Now looking at these numbers, I can totally see how free dining would pay off, even if you were paying for the upgrade for a more expensive dining package. But I’m not ready to step up the price level of my meals, as I feel like this would cut back on the numbers of days I can afford to stay at Disney. The more days you stay in Orlando, the more you will spend, either on hotel, food or souvenirs.
One factor to remember is that with the popularity of the free dining promotion, if you plan a last minute trip while other people are eating for free, or you stay in a DVC resort using points, should you try to purchase the dining plan on your own, you may not be able to get reservations at the restaurants where you really want to dine. My husband called last week to enquire about the dining plan for our upcoming trip in November, which is just 4 weeks away. There were no reservations available at Chef Mickey’s for breakfast, lunch, or dinner for the entire eight days of our reservations. No available reservations could put a crimp in your last minute plans.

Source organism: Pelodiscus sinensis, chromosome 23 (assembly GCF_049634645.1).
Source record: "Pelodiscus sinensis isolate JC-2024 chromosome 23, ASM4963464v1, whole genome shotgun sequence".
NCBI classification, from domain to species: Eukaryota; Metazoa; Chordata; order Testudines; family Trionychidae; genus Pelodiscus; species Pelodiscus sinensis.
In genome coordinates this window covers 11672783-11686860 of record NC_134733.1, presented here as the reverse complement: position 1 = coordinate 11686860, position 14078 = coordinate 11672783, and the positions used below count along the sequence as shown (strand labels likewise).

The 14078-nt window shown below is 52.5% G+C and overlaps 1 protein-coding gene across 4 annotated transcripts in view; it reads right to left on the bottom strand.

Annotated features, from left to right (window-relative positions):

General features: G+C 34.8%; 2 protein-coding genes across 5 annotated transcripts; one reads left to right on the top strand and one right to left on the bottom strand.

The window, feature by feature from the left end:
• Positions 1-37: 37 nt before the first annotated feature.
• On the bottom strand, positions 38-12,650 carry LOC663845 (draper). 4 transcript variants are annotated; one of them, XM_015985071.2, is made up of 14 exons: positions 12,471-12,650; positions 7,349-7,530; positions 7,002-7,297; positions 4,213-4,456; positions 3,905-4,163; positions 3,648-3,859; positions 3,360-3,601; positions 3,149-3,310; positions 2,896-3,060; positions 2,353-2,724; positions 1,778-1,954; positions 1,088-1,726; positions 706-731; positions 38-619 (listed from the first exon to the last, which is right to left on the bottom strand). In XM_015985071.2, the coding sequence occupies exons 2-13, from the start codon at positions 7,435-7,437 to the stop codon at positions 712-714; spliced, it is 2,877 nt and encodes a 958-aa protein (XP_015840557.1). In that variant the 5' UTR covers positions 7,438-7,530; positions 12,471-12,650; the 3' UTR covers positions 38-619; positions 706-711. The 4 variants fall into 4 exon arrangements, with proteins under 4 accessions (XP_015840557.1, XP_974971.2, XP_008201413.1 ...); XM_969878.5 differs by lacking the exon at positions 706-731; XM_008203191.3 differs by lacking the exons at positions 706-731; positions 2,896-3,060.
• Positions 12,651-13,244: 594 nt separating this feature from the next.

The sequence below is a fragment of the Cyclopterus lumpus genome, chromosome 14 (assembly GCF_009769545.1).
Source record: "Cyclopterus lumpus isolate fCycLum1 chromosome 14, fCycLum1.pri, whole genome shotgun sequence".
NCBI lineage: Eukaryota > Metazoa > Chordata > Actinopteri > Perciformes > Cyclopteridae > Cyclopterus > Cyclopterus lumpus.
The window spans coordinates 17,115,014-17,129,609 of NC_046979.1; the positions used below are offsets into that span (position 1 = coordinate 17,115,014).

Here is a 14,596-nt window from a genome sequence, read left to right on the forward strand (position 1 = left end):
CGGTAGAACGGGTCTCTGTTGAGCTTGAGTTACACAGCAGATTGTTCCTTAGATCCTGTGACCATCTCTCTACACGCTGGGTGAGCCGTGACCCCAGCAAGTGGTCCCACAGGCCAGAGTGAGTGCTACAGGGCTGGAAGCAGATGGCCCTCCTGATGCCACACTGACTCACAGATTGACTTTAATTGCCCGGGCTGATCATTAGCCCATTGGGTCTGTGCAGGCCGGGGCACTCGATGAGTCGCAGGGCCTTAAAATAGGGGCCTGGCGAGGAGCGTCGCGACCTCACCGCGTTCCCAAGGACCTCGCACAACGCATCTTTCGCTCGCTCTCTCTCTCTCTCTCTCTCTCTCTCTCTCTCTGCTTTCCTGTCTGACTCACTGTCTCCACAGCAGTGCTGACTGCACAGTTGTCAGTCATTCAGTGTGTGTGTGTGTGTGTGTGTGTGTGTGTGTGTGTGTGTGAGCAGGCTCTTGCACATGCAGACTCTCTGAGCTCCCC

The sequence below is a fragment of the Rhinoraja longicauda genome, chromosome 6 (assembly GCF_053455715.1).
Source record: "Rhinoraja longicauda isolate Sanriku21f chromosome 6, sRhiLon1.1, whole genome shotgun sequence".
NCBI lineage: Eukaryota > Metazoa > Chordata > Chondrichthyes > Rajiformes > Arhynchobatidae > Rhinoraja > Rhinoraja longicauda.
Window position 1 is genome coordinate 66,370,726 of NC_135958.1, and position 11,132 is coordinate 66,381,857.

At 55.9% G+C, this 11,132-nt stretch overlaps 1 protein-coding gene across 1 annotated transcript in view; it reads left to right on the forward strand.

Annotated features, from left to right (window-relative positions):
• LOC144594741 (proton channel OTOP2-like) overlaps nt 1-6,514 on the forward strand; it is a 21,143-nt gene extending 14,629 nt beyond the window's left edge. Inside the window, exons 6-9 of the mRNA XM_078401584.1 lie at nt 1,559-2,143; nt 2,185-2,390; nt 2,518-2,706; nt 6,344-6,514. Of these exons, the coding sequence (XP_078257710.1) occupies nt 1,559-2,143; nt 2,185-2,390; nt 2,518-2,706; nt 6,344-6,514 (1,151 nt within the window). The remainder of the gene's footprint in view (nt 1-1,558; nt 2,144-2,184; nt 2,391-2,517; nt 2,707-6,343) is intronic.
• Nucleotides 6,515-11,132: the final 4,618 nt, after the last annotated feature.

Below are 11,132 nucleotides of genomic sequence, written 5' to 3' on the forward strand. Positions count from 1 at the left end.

So most of the Disney’s Cheapskate Princess Facebook fans responded that they purchased the Disney Dining Plan for the convenience of having meals paid for ahead of time. No one mentioned they were saving a tremendous amount of money using the plan, although lots of people said they saved a ton of money by vacationing during the free dining promotion. Which leaves me cupcake icing green with free dining envy.
A special thanks to Bob Abgelo for his fabulous dining photos. You can visit him on facebook at Pixie Vacations with Bob Angelo, Specializing in Disney Travel for more great photos.
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Thanks you for stopping by, and we’ll see you in line for Chef Mickey’s. I’ll be seated in the Contempo Cafe looking over the barrier wall to see what I am missing out on. Be sure to wave at me!
Disney’s Cheapskate Princess